Michael Okuda

From Wikipedia, the free encyclopedia
Jump to: navigation, search
Michael and Denise Okuda

Michael Okuda is a graphic designer best known for his work on Star Trek.

Career[edit]

Work in Star Trek[edit]

In the mid-1980s, he designed the look of animated computer displays for the Enterprise-A bridge in Star Trek IV: The Voyage Home.[1] This led to a staff position on Star Trek: The Next Generation in 1987 as a scenic artist, adding detail to set designs and props. His most famous contribution to The Next Generation is the GUI of the fictional LCARS computer system used throughout the Enterprise-D and other Starfleet starships. In homage to its creator, this visual style has come to be known among fans as "okudagrams".

Okuda also served as a technical consultant on the various TNG-era Star Trek series along with Rick Sternbach, advising the script-writers on the technology used throughout the Star Trek universe such as the transporters and the warp drive. This work resulted in a technical manual which was distributed to prospective script-writers along with the series bible. The manual was later published in revised and updated form as the Star Trek: The Next Generation Technical Manual by Pocket Books. Okuda then went on to write a number of Star Trek books with his wife, Denise. He continued working at Paramount Studios on the Star Trek series that followed The Next Generation, and worked as an art supervisor in Star Trek: Deep Space Nine, Star Trek: Voyager and through to the cancellation of Star Trek: Enterprise in 2005.[2] He also worked on the Star Trek movies that were produced while the various television series were in production. He also served as a producer when CBS digitally remastered and updated special visual effects for the original series.

Okuda "invented" the Heisenberg compensator as a way to "explain" how Star Trek's fictional transporter might work, despite the limitation of the uncertainty principle.[3] Okuda famously answered the question "How does the Heisenberg compensator work?" with "It works very well, thank you."[4]

As of 2011, Okuda remains involved creatively with the Star Trek franchise. He and Denise Okuda are serving as consultants on the project to upgrade Star Trek: The Next Generation to high definition.[5] They also created the text commentaries in the ten Star Trek Special Edition DVD movies, as well as special text commentaries for the Star Trek Fan Collection sets. In 2005, Okuda contributed as a consultant for Perpetual Entertainment in their development of the MMORPG Star Trek Online.[1] He also helped with the cataloging of items for the auction of Star Trek memorabilia by Christie's auction house. The event, and the preparation for it, is included in the History Channel documentary Star Trek: Beyond the Final Frontier.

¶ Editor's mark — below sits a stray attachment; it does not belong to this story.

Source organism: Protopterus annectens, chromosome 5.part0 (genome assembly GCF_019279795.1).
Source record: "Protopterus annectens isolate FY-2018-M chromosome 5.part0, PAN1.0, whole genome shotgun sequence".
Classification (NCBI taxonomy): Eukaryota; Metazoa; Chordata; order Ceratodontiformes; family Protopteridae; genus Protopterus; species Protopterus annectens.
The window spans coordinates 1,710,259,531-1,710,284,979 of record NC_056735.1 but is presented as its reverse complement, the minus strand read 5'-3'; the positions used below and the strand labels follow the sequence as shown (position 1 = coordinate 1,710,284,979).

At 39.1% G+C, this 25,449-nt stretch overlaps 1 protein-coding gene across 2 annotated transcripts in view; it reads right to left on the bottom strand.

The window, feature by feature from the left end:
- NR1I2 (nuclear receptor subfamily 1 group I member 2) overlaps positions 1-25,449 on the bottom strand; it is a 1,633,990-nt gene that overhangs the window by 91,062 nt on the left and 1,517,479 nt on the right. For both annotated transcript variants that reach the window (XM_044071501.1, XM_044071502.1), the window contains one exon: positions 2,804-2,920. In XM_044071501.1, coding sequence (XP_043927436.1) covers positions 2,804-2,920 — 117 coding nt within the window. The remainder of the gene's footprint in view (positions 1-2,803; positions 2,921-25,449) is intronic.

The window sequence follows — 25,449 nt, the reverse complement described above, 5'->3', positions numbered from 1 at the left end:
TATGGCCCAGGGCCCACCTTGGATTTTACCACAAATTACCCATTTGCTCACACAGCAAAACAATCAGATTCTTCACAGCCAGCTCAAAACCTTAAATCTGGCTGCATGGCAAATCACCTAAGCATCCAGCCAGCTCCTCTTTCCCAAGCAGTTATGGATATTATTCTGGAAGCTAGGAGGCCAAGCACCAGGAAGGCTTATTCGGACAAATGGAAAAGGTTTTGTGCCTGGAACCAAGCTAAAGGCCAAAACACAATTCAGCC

The West Wing[edit]

In April 2013, Phil Plait (Bad Astronomy blogger) reported that Okuda had included an oblique homage to The West Wing in the episode "Imperfection", by having Seven of Nine look at a list of Voyager crew who had died, and there listing Commander J. Bartlett (intentional misspelling), Lieutenant Commander L. McGarry, Lieutenant Commander T. Ziegler, Lieutenant J. Lyman, Lieutenant S. Seaborn, Ensign Claudia J. Craig (intentional misspelling) and Ensign Charles Young. Plait reported contacting Okuda who revealed that Okuda and his wife, Denise and graphic artist James Van Over, were all huge fans of The West Wing. Plait also contacted actress Jeri Ryan, who played Seven of Nine, and whom Plait describes as "a huge science nerd", who was also unaware of the sight gag until contacted by Plait. Okuda is reported as saying that "one of my rules regarding jokes was that they should never be apparent to the casual viewer. If they were, they would yank the viewer out of the story, and that would be a serious disservice to both. For this reason, I generally tried to keep the text on such gags at the ragged edge of legibility."[6]

Work for NASA[edit]

Okuda designed logos for a number of NASA missions and programs including the STS-125 mission of Space Shuttle Atlantis to repair the Hubble Space Telescope and the Ares I-X development test flight. His work for Project Constellation, subsequently cancelled, included logos for the Ares booster, the Altair lunar lander, and the Orion spacecraft, designed to carry astronauts to the International Space Station and to return humans to the Moon.[1] The Orion logo was unveiled on August 26, 2006.[7] Okuda also designed a team emblem for the planned STS-400 rescue mission, which would have been launched if there had been a major problem during the STS-125 mission.[1]

For his work as the designer of many NASA mission patches, Okuda received the NASA Exceptional Public Service Medal. He was presented with the award at a ceremony at the Johnson Space Center in Houston, Texas on July 9, 2009.[8]

References[edit]

  1. ^ a b c Day, Dwayne (September 2008). "Graphic artist on the final frontier: an interview with Mike Okuda". TheSpaceReview.com. Retrieved 2008-09-22. 
  2. ^ Michael Okuda at the Internet Movie Database
  3. ^ Bormanis, Andre. "Andre Bormanis interview". BBC Online. Retrieved 2009-11-08. 
  4. ^ "Reconfigure the Modulators". Time Magazine. 1994-11-28. Retrieved 2008-10-05. 
  5. ^ Startrek.com (September 2011). "The Next Generation Blu-rays Launch in 2012". startrek.com. Retrieved 2011-09-28. 
  6. ^ Star Trek and West Wing: Captain Janeway Killed President Bartlett. When Federalists and the Federation Collide, Phil Plait (Bad Astronomy blog), April 13, 2013, accessed April 15, 2013
  7. ^ "NASA officially debuts Project Orion logo". 
  8. ^ Lewinski, John Scott. "Star Trek Designer to Receive NASA Public Service Medal". Wired. Retrieved 2009-06-03. 

Bibliography[edit]

External links[edit]